TL;DR – Alas, this week’s episode felt like spinning wheels, holding back the exciting stuff for next week.
Disclosure – I paid for the Disney+ subscription that viewed this show.
The Book of Boba Fett Review –
I have been on the record in these reviews that since Chapter 2, The Book of Boba Fett has been badly losing steam. The show has struggled to maintain momentum as it explores two different timeframes with less than stellar results. However, this week we see a remarkable shift back on course. The question is, can they keep it up for the rest of the season. Now from here, we will be looking at the episode as a whole, so there will be some [SPOILERS] ahead.
So to set the scene, at the end of Chapter 4, it became clear to both Bobba (Temuera Morrison) and Fennec (Ming-Na Wen) that war with the Pyke Syndicate is the only option coming to Tatooine and the streets of Mos Espa. However, away from the planet on a Ring World, Din Djarin/ The Mandalorian (Pedro Pascal) is about to take a bounty only for the Dark Sabre to take a bite out of him. Now from here, we will be looking at the episode as a whole, so there will be some [SPOILERS] ahead.
The first real improvement comes from the show blending the old with the new, giving us these moments of nostalgia while also expanding the Star Wars universe. One of the things that the post-Disney Star Wars world has done is quietly ignore all the touches from the prequel series. There have been hints here and there in Rogue One and The Mandalorian, but just that hints. Well, this week, all that gets ripped away from the moment we arrive in Peli Motto’s (Amy Sedaris) garage in Mos Eisley to discover that the replacement ship that she has for Din is a Naboo N-1 Starfighter. There was almost a shock that they would be so bold, followed by an almost childish joy when they test it through the canyons, and you get taken back to that Pod Racer scene from The Phantom Menace.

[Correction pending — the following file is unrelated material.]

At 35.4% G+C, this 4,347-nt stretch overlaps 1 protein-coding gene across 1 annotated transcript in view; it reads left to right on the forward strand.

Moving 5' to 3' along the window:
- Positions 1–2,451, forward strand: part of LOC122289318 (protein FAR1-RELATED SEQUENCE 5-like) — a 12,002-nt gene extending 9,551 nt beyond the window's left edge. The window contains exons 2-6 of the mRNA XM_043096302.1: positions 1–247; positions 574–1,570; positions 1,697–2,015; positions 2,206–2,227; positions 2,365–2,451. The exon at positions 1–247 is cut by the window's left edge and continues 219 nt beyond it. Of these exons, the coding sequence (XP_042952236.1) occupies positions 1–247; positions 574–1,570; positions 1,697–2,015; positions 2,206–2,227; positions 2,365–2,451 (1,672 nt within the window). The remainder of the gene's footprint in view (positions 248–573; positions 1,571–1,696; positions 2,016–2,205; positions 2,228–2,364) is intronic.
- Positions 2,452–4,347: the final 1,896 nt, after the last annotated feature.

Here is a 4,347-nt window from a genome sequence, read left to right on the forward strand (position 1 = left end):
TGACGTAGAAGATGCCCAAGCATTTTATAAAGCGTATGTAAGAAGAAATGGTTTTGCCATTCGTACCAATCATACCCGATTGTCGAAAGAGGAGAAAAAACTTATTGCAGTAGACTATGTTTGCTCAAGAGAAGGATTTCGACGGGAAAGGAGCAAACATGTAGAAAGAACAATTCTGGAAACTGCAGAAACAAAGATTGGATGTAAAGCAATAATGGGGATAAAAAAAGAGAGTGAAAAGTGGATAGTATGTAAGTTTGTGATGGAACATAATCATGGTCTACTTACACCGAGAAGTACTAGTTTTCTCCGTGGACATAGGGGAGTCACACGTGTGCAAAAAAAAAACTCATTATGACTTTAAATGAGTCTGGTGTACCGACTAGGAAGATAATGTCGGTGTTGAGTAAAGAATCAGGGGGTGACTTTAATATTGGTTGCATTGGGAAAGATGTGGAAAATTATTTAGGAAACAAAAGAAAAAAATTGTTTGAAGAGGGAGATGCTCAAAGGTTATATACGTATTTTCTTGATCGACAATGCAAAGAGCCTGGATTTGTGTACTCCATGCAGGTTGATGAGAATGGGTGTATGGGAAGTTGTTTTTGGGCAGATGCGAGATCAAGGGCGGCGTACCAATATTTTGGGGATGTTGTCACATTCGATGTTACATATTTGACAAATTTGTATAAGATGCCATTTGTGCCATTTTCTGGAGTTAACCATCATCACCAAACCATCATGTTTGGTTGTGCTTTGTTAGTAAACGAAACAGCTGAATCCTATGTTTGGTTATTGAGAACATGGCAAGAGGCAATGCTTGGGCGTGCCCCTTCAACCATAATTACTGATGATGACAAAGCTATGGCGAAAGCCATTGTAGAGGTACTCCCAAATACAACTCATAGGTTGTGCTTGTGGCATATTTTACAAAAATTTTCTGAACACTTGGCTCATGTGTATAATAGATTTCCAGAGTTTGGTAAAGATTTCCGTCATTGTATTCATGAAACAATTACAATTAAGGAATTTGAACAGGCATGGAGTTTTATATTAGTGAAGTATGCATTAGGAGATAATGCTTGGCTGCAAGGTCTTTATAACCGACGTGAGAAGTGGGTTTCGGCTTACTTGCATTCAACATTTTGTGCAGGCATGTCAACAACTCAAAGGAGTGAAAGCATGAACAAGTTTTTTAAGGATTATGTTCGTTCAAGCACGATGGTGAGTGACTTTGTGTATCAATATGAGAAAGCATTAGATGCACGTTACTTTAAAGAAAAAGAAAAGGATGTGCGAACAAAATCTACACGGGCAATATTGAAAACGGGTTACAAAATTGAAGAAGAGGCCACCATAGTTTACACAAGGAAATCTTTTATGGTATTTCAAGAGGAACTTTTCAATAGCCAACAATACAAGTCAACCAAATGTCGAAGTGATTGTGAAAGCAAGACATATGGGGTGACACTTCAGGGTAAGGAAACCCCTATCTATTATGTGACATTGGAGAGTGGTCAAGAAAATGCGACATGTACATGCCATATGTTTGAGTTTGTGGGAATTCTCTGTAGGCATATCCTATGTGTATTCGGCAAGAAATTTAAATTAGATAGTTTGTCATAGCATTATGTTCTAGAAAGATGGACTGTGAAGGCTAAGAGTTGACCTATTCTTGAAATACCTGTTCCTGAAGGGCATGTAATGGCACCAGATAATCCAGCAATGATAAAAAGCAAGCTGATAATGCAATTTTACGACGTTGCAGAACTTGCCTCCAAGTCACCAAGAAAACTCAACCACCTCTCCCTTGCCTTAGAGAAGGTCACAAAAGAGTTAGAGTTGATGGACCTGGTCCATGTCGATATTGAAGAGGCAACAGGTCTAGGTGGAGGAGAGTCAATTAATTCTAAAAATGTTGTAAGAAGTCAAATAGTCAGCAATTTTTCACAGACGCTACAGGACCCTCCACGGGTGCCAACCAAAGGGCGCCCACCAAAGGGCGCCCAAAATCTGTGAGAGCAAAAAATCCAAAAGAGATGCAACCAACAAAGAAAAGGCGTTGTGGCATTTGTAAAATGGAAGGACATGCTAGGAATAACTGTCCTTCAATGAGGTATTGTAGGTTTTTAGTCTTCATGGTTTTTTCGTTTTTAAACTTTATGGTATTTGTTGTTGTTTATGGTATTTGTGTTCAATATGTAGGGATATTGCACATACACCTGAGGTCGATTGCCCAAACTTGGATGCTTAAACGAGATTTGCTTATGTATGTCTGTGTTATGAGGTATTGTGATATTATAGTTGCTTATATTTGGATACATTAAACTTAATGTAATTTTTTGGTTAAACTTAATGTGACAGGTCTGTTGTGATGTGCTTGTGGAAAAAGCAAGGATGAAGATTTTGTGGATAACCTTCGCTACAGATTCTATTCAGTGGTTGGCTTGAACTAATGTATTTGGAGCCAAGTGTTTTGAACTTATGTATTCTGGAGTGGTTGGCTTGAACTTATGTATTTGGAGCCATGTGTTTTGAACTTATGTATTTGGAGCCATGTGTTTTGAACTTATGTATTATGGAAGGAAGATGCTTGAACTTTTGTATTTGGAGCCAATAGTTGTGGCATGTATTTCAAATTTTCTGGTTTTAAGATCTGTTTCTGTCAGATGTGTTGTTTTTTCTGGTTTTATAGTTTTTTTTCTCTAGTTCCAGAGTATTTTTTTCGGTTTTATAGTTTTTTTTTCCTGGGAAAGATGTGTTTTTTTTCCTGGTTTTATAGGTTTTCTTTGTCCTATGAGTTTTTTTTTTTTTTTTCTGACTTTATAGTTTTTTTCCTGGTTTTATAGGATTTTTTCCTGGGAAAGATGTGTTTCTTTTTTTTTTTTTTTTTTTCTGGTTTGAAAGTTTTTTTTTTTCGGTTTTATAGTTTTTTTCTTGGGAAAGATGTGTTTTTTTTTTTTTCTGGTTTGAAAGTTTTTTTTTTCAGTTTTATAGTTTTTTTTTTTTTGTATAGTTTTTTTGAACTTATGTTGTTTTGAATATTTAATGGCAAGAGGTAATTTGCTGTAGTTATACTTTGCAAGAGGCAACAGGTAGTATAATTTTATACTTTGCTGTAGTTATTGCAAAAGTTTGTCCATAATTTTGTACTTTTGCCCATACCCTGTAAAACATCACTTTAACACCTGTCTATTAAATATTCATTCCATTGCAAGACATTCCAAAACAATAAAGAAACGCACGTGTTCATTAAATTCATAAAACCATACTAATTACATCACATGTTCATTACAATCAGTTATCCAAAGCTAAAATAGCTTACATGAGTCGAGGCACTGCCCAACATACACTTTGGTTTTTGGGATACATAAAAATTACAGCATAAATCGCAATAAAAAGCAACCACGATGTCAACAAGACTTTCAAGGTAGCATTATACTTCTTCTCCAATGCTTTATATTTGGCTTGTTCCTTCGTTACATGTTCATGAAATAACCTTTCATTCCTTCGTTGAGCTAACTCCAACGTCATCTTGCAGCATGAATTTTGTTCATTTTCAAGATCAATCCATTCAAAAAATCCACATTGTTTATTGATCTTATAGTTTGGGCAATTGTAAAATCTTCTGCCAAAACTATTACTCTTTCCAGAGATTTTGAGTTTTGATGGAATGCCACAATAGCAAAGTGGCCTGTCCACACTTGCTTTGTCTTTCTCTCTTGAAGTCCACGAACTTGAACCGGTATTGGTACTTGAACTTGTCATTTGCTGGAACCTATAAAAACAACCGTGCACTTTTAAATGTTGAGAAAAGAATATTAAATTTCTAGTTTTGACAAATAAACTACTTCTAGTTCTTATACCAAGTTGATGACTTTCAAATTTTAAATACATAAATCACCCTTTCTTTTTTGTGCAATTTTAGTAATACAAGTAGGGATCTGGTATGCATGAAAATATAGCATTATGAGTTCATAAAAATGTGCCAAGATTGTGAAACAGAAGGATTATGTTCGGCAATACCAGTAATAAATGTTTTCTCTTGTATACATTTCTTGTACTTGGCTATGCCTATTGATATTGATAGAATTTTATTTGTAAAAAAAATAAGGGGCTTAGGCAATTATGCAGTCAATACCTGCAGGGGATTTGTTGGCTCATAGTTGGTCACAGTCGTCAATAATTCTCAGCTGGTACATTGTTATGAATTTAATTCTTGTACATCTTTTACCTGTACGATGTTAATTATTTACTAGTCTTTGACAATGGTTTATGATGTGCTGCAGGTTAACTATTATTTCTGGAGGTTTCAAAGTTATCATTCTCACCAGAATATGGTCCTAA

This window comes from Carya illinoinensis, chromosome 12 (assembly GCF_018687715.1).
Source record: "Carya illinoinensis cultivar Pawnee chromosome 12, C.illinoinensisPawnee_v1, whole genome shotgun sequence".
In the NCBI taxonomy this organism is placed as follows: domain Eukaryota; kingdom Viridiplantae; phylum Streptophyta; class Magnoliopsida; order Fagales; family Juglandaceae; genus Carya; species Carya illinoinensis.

But while this show is all about that nostalgia, it is also about making the Star Wars universe feel bigger rather than shrinking it down. Here we see that with one of the best introductions the series has done in a while with the Ring Planet. It gave the universe a sense of grandeur that had been missing. It also showed the oddly mundane things like how you travel commercially, which was strangely reassuring. As well as this, it was good to see today’s director Bryce Dallas Howard had better control over the virtual sets. Also, who doesn’t like some cute droids?
However, now we have to get into the sort of awkward section of the review because we have to acknowledge something. This week’s episode is almost an interlude for the season as we leave the story of the titular Boba to get The Mandalorian season 2.5. It is frustrating that the best episode in the season so far is the one that jettisons the leading star. I don’t think the episode worked as well as it did because there was no Boba, but it showed that when the show can tell one story, it does it so much better.
In the end, do we recommend Return of The Mandalorian? Yes, yes, we would. It is a shame that it took an interlude for the show to find its feet, but I am at least glad that we finally got there.
Credits – All images were created by the cast, crew, and production companies of The Book of Boba Fett
Directed by – Bryce Dallas Howard
Written by – Jon Favreau
Created by – Jon Favreau
Based on – Star Wars created by George Lucas
Production/Distribution Companies – LucasFilm & Disney +
Starring – Temuera Morrison, Ming-Na Wen & Pedro Pascal with Emily Swallow & Amy Sedaris and Ardeshir Radpour, Helen Sadler, Arden Voyles, Leilani Shiu, Max Lloyd-Jones, Paul Sun-Hyung Lee, Ming Qiu, Brendan Mayne, Leteef Crowder, Tait Fletcher, Michelle Lee, Rich Cetrone, Chris Bartlett & Safiya Fredericks